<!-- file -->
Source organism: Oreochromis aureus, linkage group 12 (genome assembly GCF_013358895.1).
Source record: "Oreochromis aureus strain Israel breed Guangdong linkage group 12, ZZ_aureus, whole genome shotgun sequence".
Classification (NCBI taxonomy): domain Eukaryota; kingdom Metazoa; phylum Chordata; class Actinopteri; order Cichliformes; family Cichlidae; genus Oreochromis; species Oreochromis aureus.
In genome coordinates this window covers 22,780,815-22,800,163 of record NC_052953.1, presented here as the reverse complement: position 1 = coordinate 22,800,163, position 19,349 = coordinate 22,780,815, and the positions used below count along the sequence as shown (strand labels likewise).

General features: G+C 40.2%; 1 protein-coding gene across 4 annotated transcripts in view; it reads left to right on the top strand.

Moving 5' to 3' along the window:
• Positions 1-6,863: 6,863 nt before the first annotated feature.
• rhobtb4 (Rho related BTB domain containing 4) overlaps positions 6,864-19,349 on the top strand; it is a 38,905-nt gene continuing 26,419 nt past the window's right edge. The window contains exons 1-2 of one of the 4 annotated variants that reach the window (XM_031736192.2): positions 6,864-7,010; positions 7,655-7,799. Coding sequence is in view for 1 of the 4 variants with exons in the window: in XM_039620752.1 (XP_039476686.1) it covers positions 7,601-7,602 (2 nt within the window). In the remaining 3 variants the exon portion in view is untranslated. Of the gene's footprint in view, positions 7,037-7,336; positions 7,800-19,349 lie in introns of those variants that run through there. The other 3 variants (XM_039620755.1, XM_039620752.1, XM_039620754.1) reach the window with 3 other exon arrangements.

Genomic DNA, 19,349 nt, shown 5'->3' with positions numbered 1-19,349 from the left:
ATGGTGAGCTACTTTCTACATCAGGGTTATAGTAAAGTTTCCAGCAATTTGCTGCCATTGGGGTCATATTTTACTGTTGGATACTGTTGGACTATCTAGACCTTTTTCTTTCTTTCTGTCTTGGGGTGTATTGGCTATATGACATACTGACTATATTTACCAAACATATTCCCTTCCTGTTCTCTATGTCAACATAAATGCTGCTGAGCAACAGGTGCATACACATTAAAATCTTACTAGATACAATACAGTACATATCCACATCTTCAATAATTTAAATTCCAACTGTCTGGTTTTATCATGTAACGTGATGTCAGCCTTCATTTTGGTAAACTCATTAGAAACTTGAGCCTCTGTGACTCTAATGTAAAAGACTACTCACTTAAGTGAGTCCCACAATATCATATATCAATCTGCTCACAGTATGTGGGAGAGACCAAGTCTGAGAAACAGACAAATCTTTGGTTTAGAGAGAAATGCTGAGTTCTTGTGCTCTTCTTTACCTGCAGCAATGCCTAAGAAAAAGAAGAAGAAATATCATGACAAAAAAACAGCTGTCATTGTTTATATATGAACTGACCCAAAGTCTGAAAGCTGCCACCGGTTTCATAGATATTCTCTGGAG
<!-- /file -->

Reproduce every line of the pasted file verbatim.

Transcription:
Source organism: Oreochromis aureus, linkage group 12 (genome assembly GCF_013358895.1).
Source record: "Oreochromis aureus strain Israel breed Guangdong linkage group 12, ZZ_aureus, whole genome shotgun sequence".
Classification (NCBI taxonomy): domain Eukaryota; kingdom Metazoa; phylum Chordata; class Actinopteri; order Cichliformes; family Cichlidae; genus Oreochromis; species Oreochromis aureus.
In genome coordinates this window covers 22,780,815-22,800,163 of record NC_052953.1, presented here as the reverse complement: position 1 = coordinate 22,800,163, position 19,349 = coordinate 22,780,815, and the positions used below count along the sequence as shown (strand labels likewise).

General features: G+C 40.2%; 1 protein-coding gene across 4 annotated transcripts in view; it reads left to right on the top strand.

Moving 5' to 3' along the window:
• Positions 1-6,863: 6,863 nt before the first annotated feature.
• rhobtb4 (Rho related BTB domain containing 4) overlaps positions 6,864-19,349 on the top strand; it is a 38,905-nt gene continuing 26,419 nt past the window's right edge. The window contains exons 1-2 of one of the 4 annotated variants that reach the window (XM_031736192.2): positions 6,864-7,010; positions 7,655-7,799. Coding sequence is in view for 1 of the 4 variants with exons in the window: in XM_039620752.1 (XP_039476686.1) it covers positions 7,601-7,602 (2 nt within the window). In the remaining 3 variants the exon portion in view is untranslated. Of the gene's footprint in view, positions 7,037-7,336; positions 7,800-19,349 lie in introns of those variants that run through there. The other 3 variants (XM_039620755.1, XM_039620752.1, XM_039620754.1) reach the window with 3 other exon arrangements.

Genomic DNA, 19,349 nt, shown 5'->3' with positions numbered 1-19,349 from the left:
ATGGTGAGCTACTTTCTACATCAGGGTTATAGTAAAGTTTCCAGCAATTTGCTGCCATTGGGGTCATATTTTACTGTTGGATACTGTTGGACTATCTAGACCTTTTTCTTTCTTTCTGTCTTGGGGTGTATTGGCTATATGACATACTGACTATATTTACCAAACATATTCCCTTCCTGTTCTCTATGTCAACATAAATGCTGCTGAGCAACAGGTGCATACACATTAAAATCTTACTAGATACAATACAGTACATATCCACATCTTCAATAATTTAAATTCCAACTGTCTGGTTTTATCATGTAACGTGATGTCAGCCTTCATTTTGGTAAACTCATTAGAAACTTGAGCCTCTGTGACTCTAATGTAAAAGACTACTCACTTAAGTGAGTCCCACAATATCATATATCAATCTGCTCACAGTATGTGGGAGAGACCAAGTCTGAGAAACAGACAAATCTTTGGTTTAGAGAGAAATGCTGAGTTCTTGTGCTCTTCTTTACCTGCAGCAATGCCTAAGAAAAAGAAGAAGAAATATCATGACAAAAAAACAGCTGTCATTGTTTATATATGAACTGACCCAAAGTCTGAAAGCTGCCACCGGTTTCATAGATATTCTCTGGAG